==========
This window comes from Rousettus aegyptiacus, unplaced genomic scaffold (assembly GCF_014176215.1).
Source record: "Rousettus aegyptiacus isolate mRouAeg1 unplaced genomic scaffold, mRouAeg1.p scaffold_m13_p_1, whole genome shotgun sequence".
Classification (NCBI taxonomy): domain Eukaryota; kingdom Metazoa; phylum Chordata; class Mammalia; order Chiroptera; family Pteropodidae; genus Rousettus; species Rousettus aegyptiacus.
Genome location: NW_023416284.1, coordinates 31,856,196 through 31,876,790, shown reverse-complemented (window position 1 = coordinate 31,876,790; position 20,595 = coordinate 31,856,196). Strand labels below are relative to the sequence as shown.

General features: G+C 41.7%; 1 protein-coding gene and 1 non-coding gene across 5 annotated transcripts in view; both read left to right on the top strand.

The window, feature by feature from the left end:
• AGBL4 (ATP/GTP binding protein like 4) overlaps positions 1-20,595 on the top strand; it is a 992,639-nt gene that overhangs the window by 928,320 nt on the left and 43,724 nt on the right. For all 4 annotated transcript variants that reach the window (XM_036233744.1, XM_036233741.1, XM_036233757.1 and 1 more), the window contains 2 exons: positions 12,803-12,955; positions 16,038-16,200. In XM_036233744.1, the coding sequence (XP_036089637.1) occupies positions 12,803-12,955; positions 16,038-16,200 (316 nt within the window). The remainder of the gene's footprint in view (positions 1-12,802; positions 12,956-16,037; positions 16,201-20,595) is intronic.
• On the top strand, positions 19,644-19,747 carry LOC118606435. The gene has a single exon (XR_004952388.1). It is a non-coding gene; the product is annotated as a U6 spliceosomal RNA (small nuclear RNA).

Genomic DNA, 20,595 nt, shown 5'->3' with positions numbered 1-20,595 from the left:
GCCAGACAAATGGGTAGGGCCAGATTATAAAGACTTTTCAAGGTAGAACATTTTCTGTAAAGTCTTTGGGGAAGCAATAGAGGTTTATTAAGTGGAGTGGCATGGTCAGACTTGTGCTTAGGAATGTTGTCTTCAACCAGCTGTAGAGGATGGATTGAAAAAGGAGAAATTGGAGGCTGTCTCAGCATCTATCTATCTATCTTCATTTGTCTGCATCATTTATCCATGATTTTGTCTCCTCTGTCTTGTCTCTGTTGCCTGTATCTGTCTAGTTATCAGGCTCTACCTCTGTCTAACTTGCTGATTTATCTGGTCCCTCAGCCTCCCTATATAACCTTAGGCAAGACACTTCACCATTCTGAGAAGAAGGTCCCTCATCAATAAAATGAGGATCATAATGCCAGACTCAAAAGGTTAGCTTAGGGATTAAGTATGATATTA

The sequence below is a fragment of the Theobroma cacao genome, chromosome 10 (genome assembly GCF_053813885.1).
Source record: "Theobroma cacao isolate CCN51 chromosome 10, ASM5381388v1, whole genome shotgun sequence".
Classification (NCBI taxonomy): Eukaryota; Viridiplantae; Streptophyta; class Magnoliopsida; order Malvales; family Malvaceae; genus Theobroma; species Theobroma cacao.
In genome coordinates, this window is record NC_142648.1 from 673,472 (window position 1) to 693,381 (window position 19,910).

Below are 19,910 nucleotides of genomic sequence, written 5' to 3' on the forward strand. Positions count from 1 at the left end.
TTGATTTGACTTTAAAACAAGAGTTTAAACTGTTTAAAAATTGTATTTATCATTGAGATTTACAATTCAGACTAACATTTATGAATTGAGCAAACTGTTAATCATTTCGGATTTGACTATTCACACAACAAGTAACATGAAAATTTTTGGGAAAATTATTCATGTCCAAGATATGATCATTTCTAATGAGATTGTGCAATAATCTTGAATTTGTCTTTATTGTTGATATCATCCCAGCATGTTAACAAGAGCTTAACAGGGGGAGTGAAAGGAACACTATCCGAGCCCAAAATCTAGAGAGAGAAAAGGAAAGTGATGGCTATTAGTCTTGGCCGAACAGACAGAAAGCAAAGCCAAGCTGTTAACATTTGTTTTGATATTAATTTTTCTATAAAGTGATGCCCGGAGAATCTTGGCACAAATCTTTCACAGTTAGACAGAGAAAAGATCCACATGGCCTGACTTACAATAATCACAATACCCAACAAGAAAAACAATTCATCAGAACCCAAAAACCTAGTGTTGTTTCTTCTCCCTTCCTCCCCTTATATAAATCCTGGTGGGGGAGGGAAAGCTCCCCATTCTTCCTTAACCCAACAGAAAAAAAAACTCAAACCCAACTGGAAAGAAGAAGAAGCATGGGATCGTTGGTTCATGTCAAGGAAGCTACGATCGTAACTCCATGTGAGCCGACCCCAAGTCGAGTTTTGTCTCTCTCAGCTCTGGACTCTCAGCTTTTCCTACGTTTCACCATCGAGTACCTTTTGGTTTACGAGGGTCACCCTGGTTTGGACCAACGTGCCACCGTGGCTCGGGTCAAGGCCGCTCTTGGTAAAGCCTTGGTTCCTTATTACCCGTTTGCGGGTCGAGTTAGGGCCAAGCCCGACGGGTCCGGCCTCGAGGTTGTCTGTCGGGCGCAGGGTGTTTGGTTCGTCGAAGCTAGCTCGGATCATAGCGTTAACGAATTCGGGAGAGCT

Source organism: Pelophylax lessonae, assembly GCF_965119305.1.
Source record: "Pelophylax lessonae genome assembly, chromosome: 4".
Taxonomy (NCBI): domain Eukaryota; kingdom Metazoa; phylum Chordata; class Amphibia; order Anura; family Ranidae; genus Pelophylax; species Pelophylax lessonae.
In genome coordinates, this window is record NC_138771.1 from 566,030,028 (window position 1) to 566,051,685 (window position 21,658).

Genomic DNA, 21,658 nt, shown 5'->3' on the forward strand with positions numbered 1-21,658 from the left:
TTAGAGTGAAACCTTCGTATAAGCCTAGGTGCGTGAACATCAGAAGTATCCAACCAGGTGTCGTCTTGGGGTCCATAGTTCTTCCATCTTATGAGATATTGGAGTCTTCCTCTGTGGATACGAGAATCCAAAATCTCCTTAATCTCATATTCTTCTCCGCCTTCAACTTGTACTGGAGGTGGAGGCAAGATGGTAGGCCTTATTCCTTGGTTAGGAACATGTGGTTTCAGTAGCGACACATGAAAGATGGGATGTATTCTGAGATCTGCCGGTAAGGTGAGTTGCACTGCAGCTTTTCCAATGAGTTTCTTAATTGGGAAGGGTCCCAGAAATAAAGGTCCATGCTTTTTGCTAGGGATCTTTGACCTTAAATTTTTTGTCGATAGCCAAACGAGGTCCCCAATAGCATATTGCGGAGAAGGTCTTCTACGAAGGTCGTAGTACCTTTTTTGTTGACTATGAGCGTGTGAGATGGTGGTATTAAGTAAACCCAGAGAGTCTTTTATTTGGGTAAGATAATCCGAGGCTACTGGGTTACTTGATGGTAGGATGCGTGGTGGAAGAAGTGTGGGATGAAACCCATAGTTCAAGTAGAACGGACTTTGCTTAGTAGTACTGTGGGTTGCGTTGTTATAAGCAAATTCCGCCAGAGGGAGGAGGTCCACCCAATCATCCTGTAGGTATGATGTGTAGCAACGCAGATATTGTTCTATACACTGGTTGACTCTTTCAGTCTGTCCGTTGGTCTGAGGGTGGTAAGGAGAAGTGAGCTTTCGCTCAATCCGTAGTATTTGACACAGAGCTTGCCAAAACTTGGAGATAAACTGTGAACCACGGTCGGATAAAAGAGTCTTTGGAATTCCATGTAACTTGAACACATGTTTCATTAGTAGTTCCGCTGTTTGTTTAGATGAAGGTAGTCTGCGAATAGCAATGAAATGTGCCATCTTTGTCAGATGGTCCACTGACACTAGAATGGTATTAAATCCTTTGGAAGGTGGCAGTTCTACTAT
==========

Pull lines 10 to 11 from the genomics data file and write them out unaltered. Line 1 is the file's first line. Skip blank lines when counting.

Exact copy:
GCCAGACAAATGGGTAGGGCCAGATTATAAAGACTTTTCAAGGTAGAACATTTTCTGTAAAGTCTTTGGGGAAGCAATAGAGGTTTATTAAGTGGAGTGGCATGGTCAGACTTGTGCTTAGGAATGTTGTCTTCAACCAGCTGTAGAGGATGGATTGAAAAAGGAGAAATTGGAGGCTGTCTCAGCATCTATCTATCTATCTTCATTTGTCTGCATCATTTATCCATGATTTTGTCTCCTCTGTCTTGTCTCTGTTGCCTGTATCTGTCTAGTTATCAGGCTCTACCTCTGTCTAACTTGCTGATTTATCTGGTCCCTCAGCCTCCCTATATAACCTTAGGCAAGACACTTCACCATTCTGAGAAGAAGGTCCCTCATCAATAAAATGAGGATCATAATGCCAGACTCAAAAGGTTAGCTTAGGGATTAAGTATGATATTA

The sequence below is a fragment of the Theobroma cacao genome, chromosome 10 (genome assembly GCF_053813885.1).